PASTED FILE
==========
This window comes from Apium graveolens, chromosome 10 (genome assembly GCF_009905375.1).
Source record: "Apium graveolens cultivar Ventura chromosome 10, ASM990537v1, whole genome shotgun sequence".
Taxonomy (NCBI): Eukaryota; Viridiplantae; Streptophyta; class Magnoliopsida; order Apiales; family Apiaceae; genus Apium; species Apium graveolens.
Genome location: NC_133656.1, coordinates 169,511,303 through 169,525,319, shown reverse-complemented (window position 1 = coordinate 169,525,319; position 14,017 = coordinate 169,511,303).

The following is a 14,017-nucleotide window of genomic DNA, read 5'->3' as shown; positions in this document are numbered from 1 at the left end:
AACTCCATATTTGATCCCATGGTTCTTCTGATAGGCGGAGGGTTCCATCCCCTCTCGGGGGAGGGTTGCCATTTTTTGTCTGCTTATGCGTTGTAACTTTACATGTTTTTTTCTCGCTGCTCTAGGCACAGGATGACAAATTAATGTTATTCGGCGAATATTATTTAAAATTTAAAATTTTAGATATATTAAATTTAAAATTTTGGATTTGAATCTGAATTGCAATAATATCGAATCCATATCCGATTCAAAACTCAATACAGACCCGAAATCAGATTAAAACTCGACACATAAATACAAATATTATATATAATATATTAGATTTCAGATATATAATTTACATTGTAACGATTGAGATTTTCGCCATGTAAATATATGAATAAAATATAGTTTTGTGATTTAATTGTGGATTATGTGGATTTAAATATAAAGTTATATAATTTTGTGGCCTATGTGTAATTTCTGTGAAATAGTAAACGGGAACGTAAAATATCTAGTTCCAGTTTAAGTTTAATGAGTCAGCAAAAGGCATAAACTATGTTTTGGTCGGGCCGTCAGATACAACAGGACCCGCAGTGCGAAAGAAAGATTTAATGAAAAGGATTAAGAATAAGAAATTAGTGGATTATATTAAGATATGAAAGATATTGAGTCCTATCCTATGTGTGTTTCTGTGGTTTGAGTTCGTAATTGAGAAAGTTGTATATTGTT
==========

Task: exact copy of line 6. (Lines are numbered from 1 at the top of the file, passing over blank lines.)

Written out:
AACTCCATATTTGATCCCATGGTTCTTCTGATAGGCGGAGGGTTCCATCCCCTCTCGGGGGAGGGTTGCCATTTTTTGTCTGCTTATGCGTTGTAACTTTACATGTTTTTTTCTCGCTGCTCTAGGCACAGGATGACAAATTAATGTTATTCGGCGAATATTATTTAAAATTTAAAATTTTAGATATATTAAATTTAAAATTTTGGATTTGAATCTGAATTGCAATAATATCGAATCCATATCCGATTCAAAACTCAATACAGACCCGAAATCAGATTAAAACTCGACACATAAATACAAATATTATATATAATATATTAGATTTCAGATATATAATTTACATTGTAACGATTGAGATTTTCGCCATGTAAATATATGAATAAAATATAGTTTTGTGATTTAATTGTGGATTATGTGGATTTAAATATAAAGTTATATAATTTTGTGGCCTATGTGTAATTTCTGTGAAATAGTAAACGGGAACGTAAAATATCTAGTTCCAGTTTAAGTTTAATGAGTCAGCAAAAGGCATAAACTATGTTTTGGTCGGGCCGTCAGATACAACAGGACCCGCAGTGCGAAAGAAAGATTTAATGAAAAGGATTAAGAATAAGAAATTAGTGGATTATATTAAGATATGAAAGATATTGAGTCCTATCCTATGTGTGTTTCTGTGGTTTGAGTTCGTAATTGAGAAAGTTGTATATTGTT